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End of an era of consumer spending

As consumers tighten their wallets, there will be fewer restaurants and shopping malls. That could mean the end of shopping as a recreational activity.

While the Great Depression influenced spending habits for an entire generation, economists aren’t sure how this recession will affect consumers in the long run.

“That’s the huge wild card in all of this,” said Don Schunk, a Coastal Carolina University research economist. “No one really knows becausewe don’t go through this all that often.”

In the past six months, however, spending has dropped. As a result, restaurants and retailers are suffering, Schunk said.

People also are scaling back on the size of their homes.

The restaurant and retail industries overbuilt during the boom years between 2003 and 2007, Schunk said.

“We got way ahead of ourselves,” he said. “When you see chains going bankrupt and retail stores closing that ... means we had more than we needed.”

Even consumers who can afford large homes and expensive shoes are cutting back. The recession is forcing everyone to question how much they really need, Schunk said.

“We’re at a point where people just aren’t enjoying shopping as much as they were,” he said.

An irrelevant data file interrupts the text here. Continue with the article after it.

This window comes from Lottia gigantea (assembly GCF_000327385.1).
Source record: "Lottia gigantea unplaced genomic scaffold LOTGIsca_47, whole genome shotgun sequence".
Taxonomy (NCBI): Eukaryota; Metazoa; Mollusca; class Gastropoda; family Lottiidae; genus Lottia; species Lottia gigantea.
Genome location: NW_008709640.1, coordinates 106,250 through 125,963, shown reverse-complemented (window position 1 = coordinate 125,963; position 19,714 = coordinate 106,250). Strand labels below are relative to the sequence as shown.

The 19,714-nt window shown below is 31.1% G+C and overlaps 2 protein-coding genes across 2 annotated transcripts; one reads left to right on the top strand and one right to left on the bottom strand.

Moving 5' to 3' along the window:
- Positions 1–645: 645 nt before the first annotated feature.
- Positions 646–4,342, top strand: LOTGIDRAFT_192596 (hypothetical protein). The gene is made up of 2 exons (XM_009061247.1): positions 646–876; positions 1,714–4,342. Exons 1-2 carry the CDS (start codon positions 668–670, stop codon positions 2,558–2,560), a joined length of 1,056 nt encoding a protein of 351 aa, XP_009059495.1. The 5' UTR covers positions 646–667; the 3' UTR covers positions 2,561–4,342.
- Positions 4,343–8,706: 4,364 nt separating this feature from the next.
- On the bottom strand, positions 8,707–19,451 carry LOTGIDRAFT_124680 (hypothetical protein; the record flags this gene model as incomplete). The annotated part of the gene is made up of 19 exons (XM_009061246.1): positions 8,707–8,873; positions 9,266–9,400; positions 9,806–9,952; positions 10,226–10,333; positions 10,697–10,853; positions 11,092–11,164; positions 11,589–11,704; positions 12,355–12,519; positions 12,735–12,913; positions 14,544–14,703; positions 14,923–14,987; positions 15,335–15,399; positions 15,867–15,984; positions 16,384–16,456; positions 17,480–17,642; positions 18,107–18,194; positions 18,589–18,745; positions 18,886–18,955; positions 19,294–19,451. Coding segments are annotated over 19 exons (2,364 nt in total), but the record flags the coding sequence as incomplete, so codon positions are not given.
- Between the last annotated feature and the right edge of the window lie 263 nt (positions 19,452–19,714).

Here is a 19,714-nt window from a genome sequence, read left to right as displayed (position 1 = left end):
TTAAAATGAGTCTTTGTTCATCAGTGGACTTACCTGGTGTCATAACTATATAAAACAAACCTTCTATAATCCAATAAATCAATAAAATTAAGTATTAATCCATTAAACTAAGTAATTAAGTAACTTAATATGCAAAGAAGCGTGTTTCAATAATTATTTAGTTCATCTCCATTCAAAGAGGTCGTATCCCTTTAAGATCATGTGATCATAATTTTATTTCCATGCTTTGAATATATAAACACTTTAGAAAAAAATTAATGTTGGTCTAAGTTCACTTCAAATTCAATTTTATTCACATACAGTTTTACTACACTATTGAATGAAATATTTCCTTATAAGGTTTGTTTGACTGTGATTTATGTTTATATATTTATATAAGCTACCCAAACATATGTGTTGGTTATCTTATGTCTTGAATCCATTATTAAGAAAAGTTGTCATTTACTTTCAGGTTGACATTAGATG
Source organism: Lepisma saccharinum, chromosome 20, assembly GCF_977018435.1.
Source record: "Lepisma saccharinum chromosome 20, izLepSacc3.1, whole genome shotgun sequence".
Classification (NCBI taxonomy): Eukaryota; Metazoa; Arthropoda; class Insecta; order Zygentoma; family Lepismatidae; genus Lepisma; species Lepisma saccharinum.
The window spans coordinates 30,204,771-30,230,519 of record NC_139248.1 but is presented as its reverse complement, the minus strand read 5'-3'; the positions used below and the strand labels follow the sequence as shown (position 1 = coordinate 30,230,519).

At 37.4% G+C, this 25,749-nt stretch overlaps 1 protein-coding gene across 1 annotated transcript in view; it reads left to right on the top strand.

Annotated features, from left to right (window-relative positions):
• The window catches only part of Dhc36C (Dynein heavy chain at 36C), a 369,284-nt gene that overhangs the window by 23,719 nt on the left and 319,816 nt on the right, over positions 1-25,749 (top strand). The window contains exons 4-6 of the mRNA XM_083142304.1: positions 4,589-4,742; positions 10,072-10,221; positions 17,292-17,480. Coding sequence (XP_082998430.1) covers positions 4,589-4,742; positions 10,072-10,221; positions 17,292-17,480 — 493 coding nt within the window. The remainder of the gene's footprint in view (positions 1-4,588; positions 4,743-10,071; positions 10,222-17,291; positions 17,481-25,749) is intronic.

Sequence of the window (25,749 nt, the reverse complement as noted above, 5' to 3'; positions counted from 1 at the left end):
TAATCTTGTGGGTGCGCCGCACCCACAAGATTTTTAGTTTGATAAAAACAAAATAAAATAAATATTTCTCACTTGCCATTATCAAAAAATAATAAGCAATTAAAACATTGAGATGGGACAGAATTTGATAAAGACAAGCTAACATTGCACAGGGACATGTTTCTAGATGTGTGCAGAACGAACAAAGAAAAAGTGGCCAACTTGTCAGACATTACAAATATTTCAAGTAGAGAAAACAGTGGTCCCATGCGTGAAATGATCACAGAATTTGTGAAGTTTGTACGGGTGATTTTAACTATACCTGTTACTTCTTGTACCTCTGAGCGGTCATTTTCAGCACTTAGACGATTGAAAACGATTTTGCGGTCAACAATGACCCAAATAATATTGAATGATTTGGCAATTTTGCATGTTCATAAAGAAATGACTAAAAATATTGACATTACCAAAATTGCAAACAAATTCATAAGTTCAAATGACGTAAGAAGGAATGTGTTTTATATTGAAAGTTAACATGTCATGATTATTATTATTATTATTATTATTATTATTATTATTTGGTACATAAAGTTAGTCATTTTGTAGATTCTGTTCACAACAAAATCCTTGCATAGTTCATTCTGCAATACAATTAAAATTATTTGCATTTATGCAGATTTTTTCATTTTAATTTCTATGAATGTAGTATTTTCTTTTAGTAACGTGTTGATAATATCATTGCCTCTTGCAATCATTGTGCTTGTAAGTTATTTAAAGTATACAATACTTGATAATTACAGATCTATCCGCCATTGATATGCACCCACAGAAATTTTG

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END OF SHOP TILL YOU DROP

When consumers stop spending, restaurants and retailers cut jobs. South Carolina’s recent jobless statistics reflect that grim reality. As for the future? Some economists are doubtful consumers will return to the eateries and malls with their once famous shop-till-youdrop abandon once the economy recovers. A look at the recent toll:

12,900: Number of retail jobs lost statewide from March 2008 to March of this year

13,900: Number of restaurant and bar jobs lost statewide during that same period

Dearly departed: National retailers who left Columbia last year after going bankrupt, included Circuit City, Steve & Barry’s and Linens ’N Things

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